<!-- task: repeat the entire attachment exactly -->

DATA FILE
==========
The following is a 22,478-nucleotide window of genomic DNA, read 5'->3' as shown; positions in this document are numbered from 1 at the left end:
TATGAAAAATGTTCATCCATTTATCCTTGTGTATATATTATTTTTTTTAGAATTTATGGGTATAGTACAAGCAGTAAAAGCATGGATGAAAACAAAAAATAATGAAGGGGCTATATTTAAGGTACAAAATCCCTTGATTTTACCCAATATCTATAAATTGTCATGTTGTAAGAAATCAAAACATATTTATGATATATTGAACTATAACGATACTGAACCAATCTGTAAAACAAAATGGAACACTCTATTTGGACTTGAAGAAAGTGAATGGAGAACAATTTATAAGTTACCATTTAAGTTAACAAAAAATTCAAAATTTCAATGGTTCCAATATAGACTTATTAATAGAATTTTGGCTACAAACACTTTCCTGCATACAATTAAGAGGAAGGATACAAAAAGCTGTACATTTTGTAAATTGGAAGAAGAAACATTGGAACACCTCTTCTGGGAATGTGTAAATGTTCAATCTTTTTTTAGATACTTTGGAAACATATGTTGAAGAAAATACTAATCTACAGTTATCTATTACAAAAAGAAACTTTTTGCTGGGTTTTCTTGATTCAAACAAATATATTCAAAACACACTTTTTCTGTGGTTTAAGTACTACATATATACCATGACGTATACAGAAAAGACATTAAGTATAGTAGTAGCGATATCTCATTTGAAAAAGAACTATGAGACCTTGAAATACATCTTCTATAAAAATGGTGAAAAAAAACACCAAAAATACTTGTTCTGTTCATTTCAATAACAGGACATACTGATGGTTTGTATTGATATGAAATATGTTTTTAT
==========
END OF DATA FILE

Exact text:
The following is a 22,478-nucleotide window of genomic DNA, read 5'->3' as shown; positions in this document are numbered from 1 at the left end:
TATGAAAAATGTTCATCCATTTATCCTTGTGTATATATTATTTTTTTTAGAATTTATGGGTATAGTACAAGCAGTAAAAGCATGGATGAAAACAAAAAATAATGAAGGGGCTATATTTAAGGTACAAAATCCCTTGATTTTACCCAATATCTATAAATTGTCATGTTGTAAGAAATCAAAACATATTTATGATATATTGAACTATAACGATACTGAACCAATCTGTAAAACAAAATGGAACACTCTATTTGGACTTGAAGAAAGTGAATGGAGAACAATTTATAAGTTACCATTTAAGTTAACAAAAAATTCAAAATTTCAATGGTTCCAATATAGACTTATTAATAGAATTTTGGCTACAAACACTTTCCTGCATACAATTAAGAGGAAGGATACAAAAAGCTGTACATTTTGTAAATTGGAAGAAGAAACATTGGAACACCTCTTCTGGGAATGTGTAAATGTTCAATCTTTTTTTAGATACTTTGGAAACATATGTTGAAGAAAATACTAATCTACAGTTATCTATTACAAAAAGAAACTTTTTGCTGGGTTTTCTTGATTCAAACAAATATATTCAAAACACACTTTTTCTGTGGTTTAAGTACTACATATATACCATGACGTATACAGAAAAGACATTAAGTATAGTAGTAGCGATATCTCATTTGAAAAAGAACTATGAGACCTTGAAATACATCTTCTATAAAAATGGTGAAAAAAAACACCAAAAATACTTGTTCTGTTCATTTCAATAACAGGACATACTGATGGTTTGTATTGATATGAAATATGTTTTTAT